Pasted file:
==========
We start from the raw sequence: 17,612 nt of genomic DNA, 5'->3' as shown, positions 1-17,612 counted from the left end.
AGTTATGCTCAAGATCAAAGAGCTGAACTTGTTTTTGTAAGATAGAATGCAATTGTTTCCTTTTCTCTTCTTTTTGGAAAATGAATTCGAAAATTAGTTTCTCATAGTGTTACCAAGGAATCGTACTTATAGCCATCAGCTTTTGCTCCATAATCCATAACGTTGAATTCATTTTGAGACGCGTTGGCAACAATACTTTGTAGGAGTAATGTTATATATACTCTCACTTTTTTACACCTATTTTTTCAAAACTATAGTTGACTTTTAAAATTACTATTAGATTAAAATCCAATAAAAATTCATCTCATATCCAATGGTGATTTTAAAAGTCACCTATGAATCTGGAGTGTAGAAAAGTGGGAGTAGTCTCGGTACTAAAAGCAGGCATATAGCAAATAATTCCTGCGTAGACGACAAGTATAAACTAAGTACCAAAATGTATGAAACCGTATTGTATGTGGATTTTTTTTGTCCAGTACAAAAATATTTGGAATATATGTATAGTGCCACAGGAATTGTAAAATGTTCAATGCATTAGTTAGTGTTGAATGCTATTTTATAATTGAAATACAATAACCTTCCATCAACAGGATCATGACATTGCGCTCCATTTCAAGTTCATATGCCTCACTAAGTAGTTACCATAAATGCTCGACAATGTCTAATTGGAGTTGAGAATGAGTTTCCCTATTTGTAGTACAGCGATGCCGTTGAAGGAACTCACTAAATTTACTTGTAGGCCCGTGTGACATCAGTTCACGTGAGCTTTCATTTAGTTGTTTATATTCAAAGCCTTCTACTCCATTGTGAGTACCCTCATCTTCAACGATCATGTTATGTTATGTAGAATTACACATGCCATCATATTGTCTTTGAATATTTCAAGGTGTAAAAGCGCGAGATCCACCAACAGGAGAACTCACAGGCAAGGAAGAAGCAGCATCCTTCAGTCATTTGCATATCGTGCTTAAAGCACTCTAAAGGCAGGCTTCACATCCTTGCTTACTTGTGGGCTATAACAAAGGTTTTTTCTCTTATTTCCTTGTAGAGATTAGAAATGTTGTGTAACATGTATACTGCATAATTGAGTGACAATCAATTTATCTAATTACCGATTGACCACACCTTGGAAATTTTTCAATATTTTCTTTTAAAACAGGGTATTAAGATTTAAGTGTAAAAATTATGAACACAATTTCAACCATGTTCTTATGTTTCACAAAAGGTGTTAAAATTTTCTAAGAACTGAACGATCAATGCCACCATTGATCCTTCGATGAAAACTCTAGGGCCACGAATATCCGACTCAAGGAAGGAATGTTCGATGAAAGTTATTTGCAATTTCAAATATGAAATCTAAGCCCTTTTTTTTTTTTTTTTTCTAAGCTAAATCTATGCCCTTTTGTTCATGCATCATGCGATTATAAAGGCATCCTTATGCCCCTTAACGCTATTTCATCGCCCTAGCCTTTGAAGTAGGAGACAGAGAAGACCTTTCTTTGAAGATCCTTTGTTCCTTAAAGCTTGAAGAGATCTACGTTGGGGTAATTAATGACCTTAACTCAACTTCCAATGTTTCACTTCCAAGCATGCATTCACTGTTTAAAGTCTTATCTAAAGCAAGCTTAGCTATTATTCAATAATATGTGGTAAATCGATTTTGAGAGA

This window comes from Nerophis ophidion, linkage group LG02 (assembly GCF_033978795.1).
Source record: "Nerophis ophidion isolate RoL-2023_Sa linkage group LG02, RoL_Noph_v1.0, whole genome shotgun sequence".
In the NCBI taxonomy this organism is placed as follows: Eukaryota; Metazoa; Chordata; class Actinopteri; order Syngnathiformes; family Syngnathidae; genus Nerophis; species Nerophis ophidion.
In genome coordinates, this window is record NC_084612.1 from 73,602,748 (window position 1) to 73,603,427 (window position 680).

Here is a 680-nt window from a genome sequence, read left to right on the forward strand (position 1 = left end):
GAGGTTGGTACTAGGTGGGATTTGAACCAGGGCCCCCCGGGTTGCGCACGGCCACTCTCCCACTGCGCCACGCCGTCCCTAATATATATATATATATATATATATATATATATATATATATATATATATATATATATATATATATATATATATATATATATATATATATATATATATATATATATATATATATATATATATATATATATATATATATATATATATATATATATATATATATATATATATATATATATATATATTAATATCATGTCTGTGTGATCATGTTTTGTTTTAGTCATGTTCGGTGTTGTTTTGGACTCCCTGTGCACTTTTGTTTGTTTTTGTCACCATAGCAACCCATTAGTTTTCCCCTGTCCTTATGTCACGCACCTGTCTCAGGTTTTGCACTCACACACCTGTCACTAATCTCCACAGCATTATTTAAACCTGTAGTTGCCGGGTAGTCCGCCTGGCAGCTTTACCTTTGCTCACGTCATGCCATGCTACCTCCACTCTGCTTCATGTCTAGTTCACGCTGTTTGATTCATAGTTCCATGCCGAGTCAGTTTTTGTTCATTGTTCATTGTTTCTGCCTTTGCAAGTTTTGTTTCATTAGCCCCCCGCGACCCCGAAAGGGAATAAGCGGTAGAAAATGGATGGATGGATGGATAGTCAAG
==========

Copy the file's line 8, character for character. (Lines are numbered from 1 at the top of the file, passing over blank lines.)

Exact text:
GAGGTTGGTACTAGGTGGGATTTGAACCAGGGCCCCCCGGGTTGCGCACGGCCACTCTCCCACTGCGCCACGCCGTCCCTAATATATATATATATATATATATATATATATATATATATATATATATATATATATATATATATATATATATATATATATATATATATATATATATATATATATATATATATATATATATATATATATATATATATATATATATATATATATATATATATATATATATATATATATATATATATTAATATCATGTCTGTGTGATCATGTTTTGTTTTAGTCATGTTCGGTGTTGTTTTGGACTCCCTGTGCACTTTTGTTTGTTTTTGTCACCATAGCAACCCATTAGTTTTCCCCTGTCCTTATGTCACGCACCTGTCTCAGGTTTTGCACTCACACACCTGTCACTAATCTCCACAGCATTATTTAAACCTGTAGTTGCCGGGTAGTCCGCCTGGCAGCTTTACCTTTGCTCACGTCATGCCATGCTACCTCCACTCTGCTTCATGTCTAGTTCACGCTGTTTGATTCATAGTTCCATGCCGAGTCAGTTTTTGTTCATTGTTCATTGTTTCTGCCTTTGCAAGTTTTGTTTCATTAGCCCCCCGCGACCCCGAAAGGGAATAAGCGGTAGAAAATGGATGGATGGATGGATAGTCAAG